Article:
Maguire’s Peter Parker is not the sort of character that would likely headline a Marvel film today. (Despite the fact that he did have the required MCU Abs of Death at one point back in Spider-Man 2.) This is a Peter who is distinctly uncool. He’s not a tech genius, he doesn’t have sidekicks (his only friend tries to kill him in the second movie) and there are no rapid-fire wisecracks or constant quips. His quiet, unassuming demeanor is distinctly at odds with the MCU’s predominant take on what heroes should look like these days: Sarcastic, snide men like Tony Stark, Peter Quill or Stephen Strange, who ironically side-eye the whole hero gig and have all the subtlety of air horns. And to be honest, Maguire’s Peter often comes across as kind of a loser, the sort of frumpy dope who gets bullied by a local bus driver and can barely string three words together in front of his crush Mary Jane. He doesn’t have billionaire money, Stark tech or an advanced team of godlike fellow heroes in his iPhone contacts. He’s generally the butt of the joke, even when he’s just saved the day.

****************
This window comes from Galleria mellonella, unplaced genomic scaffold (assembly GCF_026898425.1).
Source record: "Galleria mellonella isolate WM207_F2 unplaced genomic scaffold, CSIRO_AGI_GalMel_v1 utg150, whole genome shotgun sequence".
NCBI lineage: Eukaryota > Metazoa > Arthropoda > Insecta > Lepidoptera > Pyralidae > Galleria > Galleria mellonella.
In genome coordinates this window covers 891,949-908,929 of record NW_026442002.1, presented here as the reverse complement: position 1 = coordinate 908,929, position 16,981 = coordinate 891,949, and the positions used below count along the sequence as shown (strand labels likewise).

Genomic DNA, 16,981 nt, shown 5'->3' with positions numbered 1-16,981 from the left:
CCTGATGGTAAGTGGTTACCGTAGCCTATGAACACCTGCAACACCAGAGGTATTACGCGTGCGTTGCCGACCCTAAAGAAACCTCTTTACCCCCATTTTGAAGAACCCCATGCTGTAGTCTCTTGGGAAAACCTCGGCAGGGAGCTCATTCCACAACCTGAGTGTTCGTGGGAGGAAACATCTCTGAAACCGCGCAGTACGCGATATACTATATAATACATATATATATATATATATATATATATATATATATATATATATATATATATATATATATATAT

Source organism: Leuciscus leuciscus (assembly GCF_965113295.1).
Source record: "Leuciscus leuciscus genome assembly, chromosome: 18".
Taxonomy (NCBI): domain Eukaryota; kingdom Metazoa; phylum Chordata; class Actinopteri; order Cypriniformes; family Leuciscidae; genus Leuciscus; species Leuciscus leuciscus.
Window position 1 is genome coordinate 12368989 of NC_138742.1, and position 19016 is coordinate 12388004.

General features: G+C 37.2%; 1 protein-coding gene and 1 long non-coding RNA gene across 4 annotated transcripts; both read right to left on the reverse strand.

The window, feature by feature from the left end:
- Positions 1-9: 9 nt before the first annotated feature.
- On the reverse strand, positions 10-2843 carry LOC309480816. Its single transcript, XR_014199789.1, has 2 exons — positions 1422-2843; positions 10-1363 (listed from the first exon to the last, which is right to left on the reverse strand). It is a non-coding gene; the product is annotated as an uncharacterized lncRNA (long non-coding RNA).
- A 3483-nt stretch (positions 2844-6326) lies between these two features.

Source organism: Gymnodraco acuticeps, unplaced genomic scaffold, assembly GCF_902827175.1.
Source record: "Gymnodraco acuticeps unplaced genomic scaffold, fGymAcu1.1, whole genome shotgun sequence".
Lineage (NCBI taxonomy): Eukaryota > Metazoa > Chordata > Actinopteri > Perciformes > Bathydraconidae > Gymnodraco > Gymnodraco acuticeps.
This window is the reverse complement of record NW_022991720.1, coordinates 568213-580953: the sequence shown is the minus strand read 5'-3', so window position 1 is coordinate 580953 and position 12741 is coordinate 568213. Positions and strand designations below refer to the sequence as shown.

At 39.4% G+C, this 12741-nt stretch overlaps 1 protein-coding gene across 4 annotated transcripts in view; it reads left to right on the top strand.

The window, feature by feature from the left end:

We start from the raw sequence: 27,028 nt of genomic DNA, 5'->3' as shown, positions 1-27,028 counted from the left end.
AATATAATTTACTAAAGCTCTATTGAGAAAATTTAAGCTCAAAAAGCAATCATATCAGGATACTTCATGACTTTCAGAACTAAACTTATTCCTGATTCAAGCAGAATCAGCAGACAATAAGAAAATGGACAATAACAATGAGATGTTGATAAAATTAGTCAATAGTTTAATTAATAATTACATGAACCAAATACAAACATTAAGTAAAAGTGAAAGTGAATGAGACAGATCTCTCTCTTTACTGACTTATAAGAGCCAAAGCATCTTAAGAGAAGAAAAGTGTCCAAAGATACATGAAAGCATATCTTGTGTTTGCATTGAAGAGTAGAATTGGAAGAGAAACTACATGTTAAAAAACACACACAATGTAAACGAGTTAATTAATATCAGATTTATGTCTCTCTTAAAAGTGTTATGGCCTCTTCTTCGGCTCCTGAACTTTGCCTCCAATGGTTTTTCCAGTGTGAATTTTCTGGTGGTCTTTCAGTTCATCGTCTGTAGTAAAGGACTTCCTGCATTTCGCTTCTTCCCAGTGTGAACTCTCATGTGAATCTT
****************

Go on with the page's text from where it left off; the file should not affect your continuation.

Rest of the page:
Yet, the climax of No Way Home underlines why Maguire’s Peter is still such an incredible hero—and how desperately Marvel still needs a character like his on its canvas. This Peter is as likely to drop a terrible dad joke as he is an MCU-style one-liner, he dresses like a deranged substitute teacher and he basically fell ass-backward into the superhero business with no help or guidance. But he’s still here, well into middle-age, fighting the good fight because someone has to. Because, yes, with great power must also come great responsibility.